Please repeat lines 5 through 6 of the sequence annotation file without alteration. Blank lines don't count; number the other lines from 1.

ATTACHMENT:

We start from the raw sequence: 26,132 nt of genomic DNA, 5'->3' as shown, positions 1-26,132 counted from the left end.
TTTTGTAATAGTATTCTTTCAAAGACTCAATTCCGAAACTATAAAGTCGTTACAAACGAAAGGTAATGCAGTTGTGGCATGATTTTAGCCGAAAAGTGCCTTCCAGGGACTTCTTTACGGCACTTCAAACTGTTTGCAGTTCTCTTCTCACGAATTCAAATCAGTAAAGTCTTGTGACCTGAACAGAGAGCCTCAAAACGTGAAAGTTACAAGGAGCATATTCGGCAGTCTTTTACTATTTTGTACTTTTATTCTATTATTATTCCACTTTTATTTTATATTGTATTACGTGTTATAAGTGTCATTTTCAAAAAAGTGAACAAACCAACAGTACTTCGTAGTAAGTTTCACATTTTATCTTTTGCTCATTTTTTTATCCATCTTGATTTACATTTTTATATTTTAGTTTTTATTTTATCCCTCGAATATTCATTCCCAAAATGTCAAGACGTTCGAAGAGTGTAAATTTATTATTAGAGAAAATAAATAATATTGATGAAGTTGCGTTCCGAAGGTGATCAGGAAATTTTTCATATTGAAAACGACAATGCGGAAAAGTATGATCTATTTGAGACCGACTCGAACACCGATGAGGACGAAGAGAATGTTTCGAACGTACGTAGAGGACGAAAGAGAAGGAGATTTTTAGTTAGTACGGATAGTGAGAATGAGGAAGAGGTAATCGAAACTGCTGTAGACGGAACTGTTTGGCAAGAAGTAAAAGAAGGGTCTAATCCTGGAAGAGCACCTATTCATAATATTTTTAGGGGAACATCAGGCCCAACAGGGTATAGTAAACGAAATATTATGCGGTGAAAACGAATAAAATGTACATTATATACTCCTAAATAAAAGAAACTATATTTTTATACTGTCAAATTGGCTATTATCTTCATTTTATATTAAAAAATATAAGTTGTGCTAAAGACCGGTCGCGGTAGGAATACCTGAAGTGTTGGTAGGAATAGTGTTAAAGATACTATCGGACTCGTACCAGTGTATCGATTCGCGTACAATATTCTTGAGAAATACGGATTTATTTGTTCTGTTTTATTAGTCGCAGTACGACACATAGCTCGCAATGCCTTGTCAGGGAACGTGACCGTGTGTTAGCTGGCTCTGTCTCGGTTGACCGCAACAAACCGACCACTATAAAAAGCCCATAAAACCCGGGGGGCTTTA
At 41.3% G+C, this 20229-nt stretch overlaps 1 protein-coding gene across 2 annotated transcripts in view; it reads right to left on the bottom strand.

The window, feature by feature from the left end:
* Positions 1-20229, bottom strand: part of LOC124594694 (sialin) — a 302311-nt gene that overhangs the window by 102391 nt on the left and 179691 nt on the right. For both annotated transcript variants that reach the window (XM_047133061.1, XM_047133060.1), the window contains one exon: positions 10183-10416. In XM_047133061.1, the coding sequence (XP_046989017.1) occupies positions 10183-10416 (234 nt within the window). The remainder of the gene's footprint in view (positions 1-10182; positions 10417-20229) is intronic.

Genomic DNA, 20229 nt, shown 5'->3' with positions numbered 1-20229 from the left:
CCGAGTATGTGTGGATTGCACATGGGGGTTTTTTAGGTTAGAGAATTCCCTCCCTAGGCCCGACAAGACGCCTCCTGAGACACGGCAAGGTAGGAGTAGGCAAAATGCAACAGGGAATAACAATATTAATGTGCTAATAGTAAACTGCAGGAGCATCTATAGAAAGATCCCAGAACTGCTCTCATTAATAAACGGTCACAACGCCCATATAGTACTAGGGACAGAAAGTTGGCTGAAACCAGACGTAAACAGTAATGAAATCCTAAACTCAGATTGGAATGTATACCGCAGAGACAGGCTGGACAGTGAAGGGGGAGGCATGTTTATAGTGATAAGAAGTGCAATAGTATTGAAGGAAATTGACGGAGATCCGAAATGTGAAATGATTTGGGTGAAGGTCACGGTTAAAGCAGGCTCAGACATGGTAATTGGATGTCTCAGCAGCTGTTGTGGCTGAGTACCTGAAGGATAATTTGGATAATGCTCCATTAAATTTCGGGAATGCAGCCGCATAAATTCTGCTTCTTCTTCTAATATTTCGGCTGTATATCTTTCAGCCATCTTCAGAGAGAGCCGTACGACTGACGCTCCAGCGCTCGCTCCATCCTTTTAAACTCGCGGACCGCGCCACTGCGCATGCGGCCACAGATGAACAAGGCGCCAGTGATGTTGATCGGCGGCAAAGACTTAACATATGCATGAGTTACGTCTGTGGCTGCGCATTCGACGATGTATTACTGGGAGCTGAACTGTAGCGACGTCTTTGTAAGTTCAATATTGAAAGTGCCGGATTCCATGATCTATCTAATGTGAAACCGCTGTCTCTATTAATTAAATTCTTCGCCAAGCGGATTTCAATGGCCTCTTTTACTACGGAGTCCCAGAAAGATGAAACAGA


* Positions 1-20229, bottom strand: part of LOC124594694 (sialin) — a 302311-nt gene that overhangs the window by 102391 nt on the left and 179691 nt on the right. For both annotated transcript variants that reach the window (XM_047133061.1, XM_047133060.1), the window contains one exon: positions 10183-10416. In XM_047133061.1, the coding sequence (XP_046989017.1) occupies positions 10183-10416 (234 nt within the window). The remainder of the gene's footprint in view (positions 1-10182; positions 10417-20229) is intronic.

Genomic DNA, 20229 nt, shown 5'->3' with positions numbered 1-20229 from the left: